By Ray Andres, Balita August 31, 2011 Los Angeles
LAS VEGAS - After chalking up 52 fights with 34 wins, seven of them by knockouts, and drawing three and losing 15, the former boxer finally hung up his gloves to open a new chapter in his life. All along the bumpy and sometimes "bloody" rides in his boxing career, the Negros Occidental- born Rolando Bohol took the oft-traveled path which he had all the time mapped out in his head - to get an education - a move that paved the way for his other career. Already in possession of the vital qualities necessary to become successful, Rolando put into motion the twin virtues of hard-work and discipline in his path to being an entrepreneur.
The Las Vegas - based soft-spoken southpaw, who was born on Christmas day, got his training from the University of Phoenix and is now the president and owner of 24-hour shopping network that deals on luxury watches, jewelry, computers and a host of other popular items. Now, Rolando's world evolves around his computer and his work at a local hotel for good measure.
The former champ showed interest in sports at age 12 as a kung fu fighter until an uncle encouraged him to take up boxing instead. At local boxing fight events which the locals call "kalye tae vs. kalye igit" in the vernacular, Rolando learned that the road to fame was paved with sweat and blood literally.
His formal boxing career started at the Himamaylan High School and then the Palarong Pambansa, a government grassroots sports project intended to ferret out athletes in the Philippines' quest for Olympic gold.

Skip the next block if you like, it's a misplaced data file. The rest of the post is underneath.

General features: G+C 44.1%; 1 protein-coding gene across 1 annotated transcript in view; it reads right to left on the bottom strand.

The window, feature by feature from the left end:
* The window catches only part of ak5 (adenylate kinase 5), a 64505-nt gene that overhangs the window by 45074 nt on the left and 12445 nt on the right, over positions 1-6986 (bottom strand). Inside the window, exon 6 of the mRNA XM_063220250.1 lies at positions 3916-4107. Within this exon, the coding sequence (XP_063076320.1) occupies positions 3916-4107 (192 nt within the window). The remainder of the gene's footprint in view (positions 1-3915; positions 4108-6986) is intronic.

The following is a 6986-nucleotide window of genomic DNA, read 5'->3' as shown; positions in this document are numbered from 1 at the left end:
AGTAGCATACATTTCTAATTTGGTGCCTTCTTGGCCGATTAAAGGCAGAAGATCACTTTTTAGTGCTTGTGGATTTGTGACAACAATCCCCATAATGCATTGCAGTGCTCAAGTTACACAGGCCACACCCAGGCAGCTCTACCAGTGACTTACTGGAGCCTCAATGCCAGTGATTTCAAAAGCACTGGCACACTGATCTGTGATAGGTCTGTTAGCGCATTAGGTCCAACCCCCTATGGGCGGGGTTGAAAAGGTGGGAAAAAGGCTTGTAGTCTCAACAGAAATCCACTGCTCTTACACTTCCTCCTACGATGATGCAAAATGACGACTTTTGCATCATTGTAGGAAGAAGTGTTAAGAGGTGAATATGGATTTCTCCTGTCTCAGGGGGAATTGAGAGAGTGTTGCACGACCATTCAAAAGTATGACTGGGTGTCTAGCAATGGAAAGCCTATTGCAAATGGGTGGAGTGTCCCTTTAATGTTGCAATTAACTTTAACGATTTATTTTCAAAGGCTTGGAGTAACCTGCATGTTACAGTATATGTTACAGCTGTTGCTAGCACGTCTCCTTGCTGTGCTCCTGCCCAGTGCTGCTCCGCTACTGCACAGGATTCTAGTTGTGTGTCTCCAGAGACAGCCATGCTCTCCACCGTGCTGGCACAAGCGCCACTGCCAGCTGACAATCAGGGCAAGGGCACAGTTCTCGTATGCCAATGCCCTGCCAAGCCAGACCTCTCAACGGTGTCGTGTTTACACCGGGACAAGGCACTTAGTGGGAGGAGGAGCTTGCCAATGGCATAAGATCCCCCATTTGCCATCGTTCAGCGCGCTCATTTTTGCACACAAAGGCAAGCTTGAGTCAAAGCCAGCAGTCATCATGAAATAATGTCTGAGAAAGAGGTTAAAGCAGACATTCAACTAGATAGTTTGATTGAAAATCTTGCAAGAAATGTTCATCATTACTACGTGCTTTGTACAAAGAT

His successful amateur career spanned 42 fights. He turned professional in 1984 while still a second year college student at the Far Eastern University in Manila. He trained under the wings of another boxing great and International Boxing Hall of Famer, Gabriel "Flash" Elorde, a southpaw like him.
He won the International Boxing Federation (IBF) World Flyweight championship title on January 16, 1988, by defeating Chang-Ho Choi via a split decision in Manila. He defended his title successfully by defeating another Korean, Cho Woo Park. Duke Mckenzie ended his winning streak on Oct. 5 of the same year when he was stopped on the 11th round.
Recalling his boxing career, Bohol said that victories and defeats make up one's life and sent a strong message to the current crop of boxers and those contemplating in joining the sport to "train their sights further the horizon" and get themselves an education too. "Education is something personal and the possessor of knowledge owns it forever," he said, a proper advise from the who's "literally" gone through the ropes. http://www.rolandobohol.com/admin/id78.html